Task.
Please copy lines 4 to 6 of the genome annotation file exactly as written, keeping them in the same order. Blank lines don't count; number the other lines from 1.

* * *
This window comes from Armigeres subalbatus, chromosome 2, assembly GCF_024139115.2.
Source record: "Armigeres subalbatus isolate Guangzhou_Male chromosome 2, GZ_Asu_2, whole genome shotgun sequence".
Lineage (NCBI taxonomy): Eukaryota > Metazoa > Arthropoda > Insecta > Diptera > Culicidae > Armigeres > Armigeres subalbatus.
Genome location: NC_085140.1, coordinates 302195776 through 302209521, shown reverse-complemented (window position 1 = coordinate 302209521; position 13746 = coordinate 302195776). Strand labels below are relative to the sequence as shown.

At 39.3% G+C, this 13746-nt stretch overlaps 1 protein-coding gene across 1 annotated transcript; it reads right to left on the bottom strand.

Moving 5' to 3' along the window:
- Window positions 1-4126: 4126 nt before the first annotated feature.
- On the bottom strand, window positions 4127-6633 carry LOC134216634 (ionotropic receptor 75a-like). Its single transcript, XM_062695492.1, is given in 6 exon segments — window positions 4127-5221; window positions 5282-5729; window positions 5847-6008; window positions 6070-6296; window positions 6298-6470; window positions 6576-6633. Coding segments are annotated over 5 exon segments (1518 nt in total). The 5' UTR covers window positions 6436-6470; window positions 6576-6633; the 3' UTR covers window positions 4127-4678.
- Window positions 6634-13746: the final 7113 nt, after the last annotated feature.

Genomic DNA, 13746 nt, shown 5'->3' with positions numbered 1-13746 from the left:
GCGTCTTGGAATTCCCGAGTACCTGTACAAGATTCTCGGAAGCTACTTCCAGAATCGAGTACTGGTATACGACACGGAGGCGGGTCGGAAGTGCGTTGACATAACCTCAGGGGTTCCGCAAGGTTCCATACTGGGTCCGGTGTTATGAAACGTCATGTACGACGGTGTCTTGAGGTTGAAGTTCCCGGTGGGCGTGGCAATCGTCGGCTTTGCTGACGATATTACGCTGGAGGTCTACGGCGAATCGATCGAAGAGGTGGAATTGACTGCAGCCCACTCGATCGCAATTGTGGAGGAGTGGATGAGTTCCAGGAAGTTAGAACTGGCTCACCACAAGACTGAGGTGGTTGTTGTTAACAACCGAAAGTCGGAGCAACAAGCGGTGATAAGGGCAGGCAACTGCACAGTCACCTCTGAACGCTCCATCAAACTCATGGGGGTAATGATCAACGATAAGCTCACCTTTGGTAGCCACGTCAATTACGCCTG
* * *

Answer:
Genome location: NC_085140.1, coordinates 302195776 through 302209521, shown reverse-complemented (window position 1 = coordinate 302209521; position 13746 = coordinate 302195776). Strand labels below are relative to the sequence as shown.

At 39.3% G+C, this 13746-nt stretch overlaps 1 protein-coding gene across 1 annotated transcript; it reads right to left on the bottom strand.

Moving 5' to 3' along the window: